Francis Slay, the mayor of St. Louis, wants to spend more money (another $2.2 billion) on a very expensive toy — adding 17 miles of track at taxpayer expense to the 46 already assembled in the MetroLink light-rail system. He calls it “a moral and economic imperative” for our city and region.
That’s crazy talk.
Since the 1990s, the St. Louis MetroLink system has soaked up $3 billion from the public purse through capital outlays and operating subsidies. What do we have to show for it?
Not much. MetroLink carries less than one-half of one percent of metro area commuters. Total bus and rail ridership in the St. Louis area is lower today than bus ridership alone was in 1991, three years before the MetroLink opened.
MetroLink’s past gives us little reason to think it can restore declining commercial projects to good health. It didn’t save St. Louis Center or even prevent decline at Union Station or Laclede’s Landing. Nor did it bring about a golf course in East St. Louis.
To find the real success stories in urban renewal over the past two decades, we would instead have to look at places like Soulard, South Grand, the Grove, and now Cherokee Street, all located far from any MetroLink station.
“When you make a light rail line, it’s permanent,” says the mayor. But that permanence is in fact one of the problems with urban light rail – the presumption that elected officials and city planners have the knowledge and the foresight to make the right calls in deciding where future growth can and should occur, or that they should substitute their judgment for the free play of the marketplace in picking the best spots for investment.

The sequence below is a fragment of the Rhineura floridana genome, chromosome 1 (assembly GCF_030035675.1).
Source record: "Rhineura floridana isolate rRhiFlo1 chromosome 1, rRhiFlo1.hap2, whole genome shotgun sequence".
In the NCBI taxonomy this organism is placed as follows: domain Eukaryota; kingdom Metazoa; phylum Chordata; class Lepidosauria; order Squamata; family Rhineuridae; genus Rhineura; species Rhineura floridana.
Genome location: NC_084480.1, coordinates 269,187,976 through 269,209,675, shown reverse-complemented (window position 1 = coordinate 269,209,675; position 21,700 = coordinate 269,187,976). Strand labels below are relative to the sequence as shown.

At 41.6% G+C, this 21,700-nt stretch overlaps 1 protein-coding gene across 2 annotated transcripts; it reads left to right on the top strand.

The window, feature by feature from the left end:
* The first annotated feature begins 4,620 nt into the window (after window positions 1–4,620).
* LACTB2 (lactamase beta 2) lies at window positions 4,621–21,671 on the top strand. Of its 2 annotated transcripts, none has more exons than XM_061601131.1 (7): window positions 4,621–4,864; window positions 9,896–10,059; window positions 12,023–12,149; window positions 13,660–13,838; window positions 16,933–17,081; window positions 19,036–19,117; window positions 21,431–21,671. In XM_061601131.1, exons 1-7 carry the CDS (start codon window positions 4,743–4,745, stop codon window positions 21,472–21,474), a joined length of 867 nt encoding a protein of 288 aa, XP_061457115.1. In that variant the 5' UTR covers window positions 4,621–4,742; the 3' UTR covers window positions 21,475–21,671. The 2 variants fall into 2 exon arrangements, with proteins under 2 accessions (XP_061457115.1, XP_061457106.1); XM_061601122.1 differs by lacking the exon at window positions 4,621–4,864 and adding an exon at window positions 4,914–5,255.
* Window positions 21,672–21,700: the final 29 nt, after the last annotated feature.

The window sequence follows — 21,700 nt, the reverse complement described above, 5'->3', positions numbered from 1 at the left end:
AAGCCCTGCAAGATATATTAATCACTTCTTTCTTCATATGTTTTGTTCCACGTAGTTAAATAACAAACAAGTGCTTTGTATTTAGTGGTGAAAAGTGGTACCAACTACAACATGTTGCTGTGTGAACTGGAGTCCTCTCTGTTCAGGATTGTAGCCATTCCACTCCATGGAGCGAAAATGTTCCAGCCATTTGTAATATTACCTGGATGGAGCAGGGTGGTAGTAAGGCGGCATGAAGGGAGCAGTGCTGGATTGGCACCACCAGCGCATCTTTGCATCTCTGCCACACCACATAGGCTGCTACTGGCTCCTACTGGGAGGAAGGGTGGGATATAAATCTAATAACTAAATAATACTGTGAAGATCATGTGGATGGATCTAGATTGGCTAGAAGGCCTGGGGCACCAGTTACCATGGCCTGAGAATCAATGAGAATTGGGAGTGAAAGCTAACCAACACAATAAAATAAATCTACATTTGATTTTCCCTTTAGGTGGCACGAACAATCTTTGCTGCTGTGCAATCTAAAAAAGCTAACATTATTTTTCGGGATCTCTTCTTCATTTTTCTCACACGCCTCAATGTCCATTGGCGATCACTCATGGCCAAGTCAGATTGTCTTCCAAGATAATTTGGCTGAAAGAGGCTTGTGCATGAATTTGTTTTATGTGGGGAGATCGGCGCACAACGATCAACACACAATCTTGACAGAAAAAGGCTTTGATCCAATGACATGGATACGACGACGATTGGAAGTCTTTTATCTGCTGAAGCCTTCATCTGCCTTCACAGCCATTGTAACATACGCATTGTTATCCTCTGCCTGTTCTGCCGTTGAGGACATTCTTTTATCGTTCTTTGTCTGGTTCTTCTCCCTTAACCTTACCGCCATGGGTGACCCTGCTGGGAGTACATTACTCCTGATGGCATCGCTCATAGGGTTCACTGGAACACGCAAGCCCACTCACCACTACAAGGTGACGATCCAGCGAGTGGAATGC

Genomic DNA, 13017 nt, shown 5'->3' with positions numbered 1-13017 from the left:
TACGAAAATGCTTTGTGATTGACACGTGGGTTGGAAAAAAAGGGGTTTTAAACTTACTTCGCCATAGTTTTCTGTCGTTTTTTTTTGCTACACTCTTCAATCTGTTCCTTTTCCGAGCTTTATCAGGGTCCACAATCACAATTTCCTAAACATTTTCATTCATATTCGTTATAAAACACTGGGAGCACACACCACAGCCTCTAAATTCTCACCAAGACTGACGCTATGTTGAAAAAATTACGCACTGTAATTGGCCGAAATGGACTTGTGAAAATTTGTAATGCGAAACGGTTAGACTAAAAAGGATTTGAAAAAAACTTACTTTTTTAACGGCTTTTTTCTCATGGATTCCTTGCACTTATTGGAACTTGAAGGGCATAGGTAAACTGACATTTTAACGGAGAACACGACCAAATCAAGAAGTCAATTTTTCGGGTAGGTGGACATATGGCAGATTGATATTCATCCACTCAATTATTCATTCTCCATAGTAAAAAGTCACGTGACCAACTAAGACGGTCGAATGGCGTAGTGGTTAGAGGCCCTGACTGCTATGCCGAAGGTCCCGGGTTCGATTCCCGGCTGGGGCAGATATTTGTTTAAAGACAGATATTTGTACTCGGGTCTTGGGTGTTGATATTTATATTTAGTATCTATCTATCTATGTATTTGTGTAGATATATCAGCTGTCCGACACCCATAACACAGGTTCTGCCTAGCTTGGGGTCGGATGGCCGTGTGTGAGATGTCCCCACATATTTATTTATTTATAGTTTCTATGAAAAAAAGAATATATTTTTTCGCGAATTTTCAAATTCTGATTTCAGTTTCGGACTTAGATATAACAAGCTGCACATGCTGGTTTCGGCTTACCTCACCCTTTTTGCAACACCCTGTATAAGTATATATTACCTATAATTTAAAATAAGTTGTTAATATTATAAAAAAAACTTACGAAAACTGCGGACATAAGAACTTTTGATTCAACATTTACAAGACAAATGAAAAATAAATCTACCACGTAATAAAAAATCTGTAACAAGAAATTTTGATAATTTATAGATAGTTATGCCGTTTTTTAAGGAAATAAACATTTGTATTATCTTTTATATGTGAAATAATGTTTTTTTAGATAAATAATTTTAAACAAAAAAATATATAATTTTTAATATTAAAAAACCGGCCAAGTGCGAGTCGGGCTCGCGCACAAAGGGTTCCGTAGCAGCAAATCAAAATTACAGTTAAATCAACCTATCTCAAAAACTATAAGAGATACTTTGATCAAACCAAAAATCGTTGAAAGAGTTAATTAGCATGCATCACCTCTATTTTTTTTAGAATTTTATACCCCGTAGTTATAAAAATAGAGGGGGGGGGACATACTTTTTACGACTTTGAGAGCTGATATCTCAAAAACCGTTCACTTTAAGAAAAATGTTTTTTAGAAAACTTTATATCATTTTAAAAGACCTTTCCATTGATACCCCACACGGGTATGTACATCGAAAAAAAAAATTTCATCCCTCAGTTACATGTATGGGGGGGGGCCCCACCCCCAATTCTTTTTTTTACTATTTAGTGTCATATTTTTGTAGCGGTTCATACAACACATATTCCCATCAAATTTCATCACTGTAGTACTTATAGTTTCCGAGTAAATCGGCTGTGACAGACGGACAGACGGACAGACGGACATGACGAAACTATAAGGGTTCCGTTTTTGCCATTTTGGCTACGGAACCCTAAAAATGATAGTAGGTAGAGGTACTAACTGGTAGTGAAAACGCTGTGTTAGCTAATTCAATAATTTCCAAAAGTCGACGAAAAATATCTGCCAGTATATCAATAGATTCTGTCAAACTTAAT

Make no mistake: The proposed 17-mile north-south extension of MetroLink would be a stupendously expensive project — even if you treat the assumed matching federal dollars as “free money.” At $1.1 billion, the local/regional share still comes to more $50 million per mile, or $1,000 per foot of track.
What else could the St. Louis region do with $1.1 billion? It could:
In fact, with $1.1 billion in freely available money, it would be possible to do something that the people who actually ride on MetroLink — as opposed to the downtown political class — would surely applaud.
At an estimated cost of about $19,000 per vehicle, it would possible to give new compact cars to all MetroLink riders — to include today’s 44,000 daily riders, plus the estimated 15,000 future riders from the planned expansion.
That is not to say that we should do any of those things; it is just to put the magnitude of the proposed expansion into a broader perspective.
Proponents of light rail like to pretend that it will help to solve a multitude of urban problems — everything from inner city decay and high unemployment to traffic congestion and air pollution. In fact, in a sprawling metropolis like St. Louis, there is little light rail can do to ease, let alone solve, any of those problems.
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